When I was a wee thing, my mom took me to Green Acres pool in the summer. We could bike there pretty easily, and there were blackberries along the banks of the creek on our way. It was a path of wonders for my 6ish year old self. Green Acres had a regular outdoor pool with a shallow end and a deep end and lifeguards and a tall chain-link fence surrounding it, and a circular wading pool, perhaps above-the-knee deep on an adult leg at the deepest part, with a fountain in the center, but no lifeguard supervision.
One day when we were on the wading-pool side, waiting for my swim lesson to start in the Big Pool, a child went under the water. I didn’t notice (not that I would have known what to do). Many people didn’t notice. But one woman did. She ran into the water, fully clothed, and pulled the child up. She did CPR and the kid spit up a lung-full of water. Everyone in the area was stunned into silence, and erupted into applause at the first cough of life. I don’t remember anything else about Green Acres wading pool, but 40 years later, those few minutes on that one day stick like it was last summer.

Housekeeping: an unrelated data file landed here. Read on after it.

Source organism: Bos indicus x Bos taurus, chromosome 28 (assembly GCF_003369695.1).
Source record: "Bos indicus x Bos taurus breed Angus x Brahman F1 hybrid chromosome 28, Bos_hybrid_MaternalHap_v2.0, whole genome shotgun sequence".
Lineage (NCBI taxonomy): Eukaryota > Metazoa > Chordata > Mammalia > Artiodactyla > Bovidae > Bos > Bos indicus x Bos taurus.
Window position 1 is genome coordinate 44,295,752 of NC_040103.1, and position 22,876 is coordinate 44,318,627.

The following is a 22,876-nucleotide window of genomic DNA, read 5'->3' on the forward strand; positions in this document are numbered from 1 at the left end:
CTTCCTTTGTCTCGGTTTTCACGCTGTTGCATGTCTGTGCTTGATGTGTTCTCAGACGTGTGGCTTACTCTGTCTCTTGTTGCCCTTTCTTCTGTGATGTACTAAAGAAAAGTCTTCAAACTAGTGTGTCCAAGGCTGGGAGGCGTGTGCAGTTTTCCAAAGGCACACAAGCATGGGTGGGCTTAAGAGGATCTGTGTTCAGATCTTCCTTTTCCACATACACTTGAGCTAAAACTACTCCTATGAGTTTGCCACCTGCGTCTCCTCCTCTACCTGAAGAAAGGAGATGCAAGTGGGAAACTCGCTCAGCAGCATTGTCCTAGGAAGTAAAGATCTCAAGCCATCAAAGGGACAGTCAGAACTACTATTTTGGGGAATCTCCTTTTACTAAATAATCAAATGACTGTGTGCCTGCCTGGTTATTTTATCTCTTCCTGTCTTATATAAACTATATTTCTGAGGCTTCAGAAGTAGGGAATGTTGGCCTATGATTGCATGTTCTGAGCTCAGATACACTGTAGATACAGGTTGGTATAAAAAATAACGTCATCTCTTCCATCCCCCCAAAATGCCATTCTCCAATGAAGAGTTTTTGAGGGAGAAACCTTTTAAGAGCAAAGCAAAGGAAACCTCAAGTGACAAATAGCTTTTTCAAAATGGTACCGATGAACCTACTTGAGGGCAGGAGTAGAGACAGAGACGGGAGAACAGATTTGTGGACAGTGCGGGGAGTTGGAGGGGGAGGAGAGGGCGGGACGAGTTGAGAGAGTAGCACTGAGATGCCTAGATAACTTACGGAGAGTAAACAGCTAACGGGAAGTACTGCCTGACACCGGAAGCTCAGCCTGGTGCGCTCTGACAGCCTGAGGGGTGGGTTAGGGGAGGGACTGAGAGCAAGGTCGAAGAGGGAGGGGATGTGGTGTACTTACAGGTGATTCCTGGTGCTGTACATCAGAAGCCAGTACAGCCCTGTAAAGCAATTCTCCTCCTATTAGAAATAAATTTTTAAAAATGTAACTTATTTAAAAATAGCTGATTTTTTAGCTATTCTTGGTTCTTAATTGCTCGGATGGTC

What if she wasn’t there? What if she was distracted by a book or a conversation or the application of sunscreen? I would have a very different memory of that day. A few seconds of attention saved that child’s life. That woman was looking, so she saw what needed to be done. Of course, distraction isn’t always a matter of life and death, but I know that my vision is often impaired by distraction, busy-ness, annoyance. What do I miss because I’m not looking?
This Advent, may I continue to look, even when I don’t know exactly what I’m looking for.